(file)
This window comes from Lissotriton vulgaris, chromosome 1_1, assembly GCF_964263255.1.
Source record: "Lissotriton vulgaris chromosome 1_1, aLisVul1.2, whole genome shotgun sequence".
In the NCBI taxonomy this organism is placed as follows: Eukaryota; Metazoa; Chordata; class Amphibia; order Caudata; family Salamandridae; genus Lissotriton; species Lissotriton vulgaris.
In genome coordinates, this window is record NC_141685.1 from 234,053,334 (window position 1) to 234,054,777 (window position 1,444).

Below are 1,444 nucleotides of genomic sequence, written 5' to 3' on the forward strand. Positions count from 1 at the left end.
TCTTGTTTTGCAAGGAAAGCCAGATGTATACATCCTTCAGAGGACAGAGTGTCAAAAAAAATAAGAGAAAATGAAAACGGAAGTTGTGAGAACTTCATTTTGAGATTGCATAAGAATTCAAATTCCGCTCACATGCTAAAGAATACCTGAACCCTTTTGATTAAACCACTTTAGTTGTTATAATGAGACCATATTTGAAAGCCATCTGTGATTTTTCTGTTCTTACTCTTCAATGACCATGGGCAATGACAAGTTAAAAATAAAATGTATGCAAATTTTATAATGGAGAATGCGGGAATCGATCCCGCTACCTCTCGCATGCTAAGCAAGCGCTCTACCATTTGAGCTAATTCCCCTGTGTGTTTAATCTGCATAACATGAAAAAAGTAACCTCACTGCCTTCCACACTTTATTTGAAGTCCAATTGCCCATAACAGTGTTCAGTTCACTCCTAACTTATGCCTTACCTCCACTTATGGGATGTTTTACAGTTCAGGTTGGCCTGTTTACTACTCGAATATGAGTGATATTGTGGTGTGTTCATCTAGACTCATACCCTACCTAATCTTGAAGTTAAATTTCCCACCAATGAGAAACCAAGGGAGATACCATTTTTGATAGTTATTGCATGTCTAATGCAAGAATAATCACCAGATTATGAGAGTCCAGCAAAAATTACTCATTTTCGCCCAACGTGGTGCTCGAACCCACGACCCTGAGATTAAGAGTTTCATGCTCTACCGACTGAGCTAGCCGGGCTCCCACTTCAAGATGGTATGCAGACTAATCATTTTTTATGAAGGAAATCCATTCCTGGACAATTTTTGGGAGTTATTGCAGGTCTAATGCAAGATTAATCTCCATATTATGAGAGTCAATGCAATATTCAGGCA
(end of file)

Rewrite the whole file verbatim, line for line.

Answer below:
This window comes from Lissotriton vulgaris, chromosome 1_1, assembly GCF_964263255.1.
Source record: "Lissotriton vulgaris chromosome 1_1, aLisVul1.2, whole genome shotgun sequence".
In the NCBI taxonomy this organism is placed as follows: Eukaryota; Metazoa; Chordata; class Amphibia; order Caudata; family Salamandridae; genus Lissotriton; species Lissotriton vulgaris.
In genome coordinates, this window is record NC_141685.1 from 234,053,334 (window position 1) to 234,054,777 (window position 1,444).

Below are 1,444 nucleotides of genomic sequence, written 5' to 3' on the forward strand. Positions count from 1 at the left end.
TCTTGTTTTGCAAGGAAAGCCAGATGTATACATCCTTCAGAGGACAGAGTGTCAAAAAAAATAAGAGAAAATGAAAACGGAAGTTGTGAGAACTTCATTTTGAGATTGCATAAGAATTCAAATTCCGCTCACATGCTAAAGAATACCTGAACCCTTTTGATTAAACCACTTTAGTTGTTATAATGAGACCATATTTGAAAGCCATCTGTGATTTTTCTGTTCTTACTCTTCAATGACCATGGGCAATGACAAGTTAAAAATAAAATGTATGCAAATTTTATAATGGAGAATGCGGGAATCGATCCCGCTACCTCTCGCATGCTAAGCAAGCGCTCTACCATTTGAGCTAATTCCCCTGTGTGTTTAATCTGCATAACATGAAAAAAGTAACCTCACTGCCTTCCACACTTTATTTGAAGTCCAATTGCCCATAACAGTGTTCAGTTCACTCCTAACTTATGCCTTACCTCCACTTATGGGATGTTTTACAGTTCAGGTTGGCCTGTTTACTACTCGAATATGAGTGATATTGTGGTGTGTTCATCTAGACTCATACCCTACCTAATCTTGAAGTTAAATTTCCCACCAATGAGAAACCAAGGGAGATACCATTTTTGATAGTTATTGCATGTCTAATGCAAGAATAATCACCAGATTATGAGAGTCCAGCAAAAATTACTCATTTTCGCCCAACGTGGTGCTCGAACCCACGACCCTGAGATTAAGAGTTTCATGCTCTACCGACTGAGCTAGCCGGGCTCCCACTTCAAGATGGTATGCAGACTAATCATTTTTTATGAAGGAAATCCATTCCTGGACAATTTTTGGGAGTTATTGCAGGTCTAATGCAAGATTAATCTCCATATTATGAGAGTCAATGCAATATTCAGGCA